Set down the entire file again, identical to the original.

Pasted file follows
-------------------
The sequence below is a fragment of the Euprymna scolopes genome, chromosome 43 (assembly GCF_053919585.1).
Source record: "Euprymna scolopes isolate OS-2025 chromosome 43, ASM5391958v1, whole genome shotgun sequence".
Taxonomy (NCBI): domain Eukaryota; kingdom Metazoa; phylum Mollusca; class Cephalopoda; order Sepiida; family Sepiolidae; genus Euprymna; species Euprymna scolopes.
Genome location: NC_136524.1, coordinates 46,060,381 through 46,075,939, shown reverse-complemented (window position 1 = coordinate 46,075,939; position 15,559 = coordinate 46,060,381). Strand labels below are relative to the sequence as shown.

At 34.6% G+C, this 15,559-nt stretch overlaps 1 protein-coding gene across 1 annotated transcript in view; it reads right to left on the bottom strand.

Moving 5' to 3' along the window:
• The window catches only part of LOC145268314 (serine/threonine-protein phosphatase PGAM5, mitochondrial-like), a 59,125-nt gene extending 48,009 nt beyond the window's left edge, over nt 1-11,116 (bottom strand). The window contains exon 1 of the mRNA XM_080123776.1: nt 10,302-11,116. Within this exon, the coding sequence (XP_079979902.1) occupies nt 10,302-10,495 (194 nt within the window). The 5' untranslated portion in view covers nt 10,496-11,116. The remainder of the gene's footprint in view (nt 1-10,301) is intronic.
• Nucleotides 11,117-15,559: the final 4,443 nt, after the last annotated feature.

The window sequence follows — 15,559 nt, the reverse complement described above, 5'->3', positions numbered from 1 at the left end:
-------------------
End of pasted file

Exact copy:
The sequence below is a fragment of the Euprymna scolopes genome, chromosome 43 (assembly GCF_053919585.1).
Source record: "Euprymna scolopes isolate OS-2025 chromosome 43, ASM5391958v1, whole genome shotgun sequence".
Taxonomy (NCBI): domain Eukaryota; kingdom Metazoa; phylum Mollusca; class Cephalopoda; order Sepiida; family Sepiolidae; genus Euprymna; species Euprymna scolopes.
Genome location: NC_136524.1, coordinates 46,060,381 through 46,075,939, shown reverse-complemented (window position 1 = coordinate 46,075,939; position 15,559 = coordinate 46,060,381). Strand labels below are relative to the sequence as shown.

At 34.6% G+C, this 15,559-nt stretch overlaps 1 protein-coding gene across 1 annotated transcript in view; it reads right to left on the bottom strand.

Moving 5' to 3' along the window:
• The window catches only part of LOC145268314 (serine/threonine-protein phosphatase PGAM5, mitochondrial-like), a 59,125-nt gene extending 48,009 nt beyond the window's left edge, over nt 1-11,116 (bottom strand). The window contains exon 1 of the mRNA XM_080123776.1: nt 10,302-11,116. Within this exon, the coding sequence (XP_079979902.1) occupies nt 10,302-10,495 (194 nt within the window). The 5' untranslated portion in view covers nt 10,496-11,116. The remainder of the gene's footprint in view (nt 1-10,301) is intronic.
• Nucleotides 11,117-15,559: the final 4,443 nt, after the last annotated feature.

The window sequence follows — 15,559 nt, the reverse complement described above, 5'->3', positions numbered from 1 at the left end: